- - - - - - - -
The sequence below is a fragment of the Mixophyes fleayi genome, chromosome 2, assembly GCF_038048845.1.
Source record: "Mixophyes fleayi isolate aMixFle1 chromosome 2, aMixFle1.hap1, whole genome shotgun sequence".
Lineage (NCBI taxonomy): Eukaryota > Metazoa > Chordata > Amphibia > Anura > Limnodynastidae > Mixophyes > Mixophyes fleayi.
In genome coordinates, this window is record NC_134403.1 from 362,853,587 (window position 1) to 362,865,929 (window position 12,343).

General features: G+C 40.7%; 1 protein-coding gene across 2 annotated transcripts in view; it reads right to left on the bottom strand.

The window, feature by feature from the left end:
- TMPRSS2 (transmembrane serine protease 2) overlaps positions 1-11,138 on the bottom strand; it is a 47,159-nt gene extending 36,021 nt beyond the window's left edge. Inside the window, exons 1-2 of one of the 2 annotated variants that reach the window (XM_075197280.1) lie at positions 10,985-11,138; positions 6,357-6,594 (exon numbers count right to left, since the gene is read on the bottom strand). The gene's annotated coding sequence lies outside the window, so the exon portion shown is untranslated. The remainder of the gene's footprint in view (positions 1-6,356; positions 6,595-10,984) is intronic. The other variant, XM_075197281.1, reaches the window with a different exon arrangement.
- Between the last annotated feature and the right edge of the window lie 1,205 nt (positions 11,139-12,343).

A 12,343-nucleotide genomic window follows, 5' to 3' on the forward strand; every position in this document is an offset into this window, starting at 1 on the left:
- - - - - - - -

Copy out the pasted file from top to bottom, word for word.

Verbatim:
The sequence below is a fragment of the Mixophyes fleayi genome, chromosome 2, assembly GCF_038048845.1.
Source record: "Mixophyes fleayi isolate aMixFle1 chromosome 2, aMixFle1.hap1, whole genome shotgun sequence".
Lineage (NCBI taxonomy): Eukaryota > Metazoa > Chordata > Amphibia > Anura > Limnodynastidae > Mixophyes > Mixophyes fleayi.
In genome coordinates, this window is record NC_134403.1 from 362,853,587 (window position 1) to 362,865,929 (window position 12,343).

General features: G+C 40.7%; 1 protein-coding gene across 2 annotated transcripts in view; it reads right to left on the bottom strand.

The window, feature by feature from the left end:
- TMPRSS2 (transmembrane serine protease 2) overlaps positions 1-11,138 on the bottom strand; it is a 47,159-nt gene extending 36,021 nt beyond the window's left edge. Inside the window, exons 1-2 of one of the 2 annotated variants that reach the window (XM_075197280.1) lie at positions 10,985-11,138; positions 6,357-6,594 (exon numbers count right to left, since the gene is read on the bottom strand). The gene's annotated coding sequence lies outside the window, so the exon portion shown is untranslated. The remainder of the gene's footprint in view (positions 1-6,356; positions 6,595-10,984) is intronic. The other variant, XM_075197281.1, reaches the window with a different exon arrangement.
- Between the last annotated feature and the right edge of the window lie 1,205 nt (positions 11,139-12,343).

A 12,343-nucleotide genomic window follows, 5' to 3' on the forward strand; every position in this document is an offset into this window, starting at 1 on the left: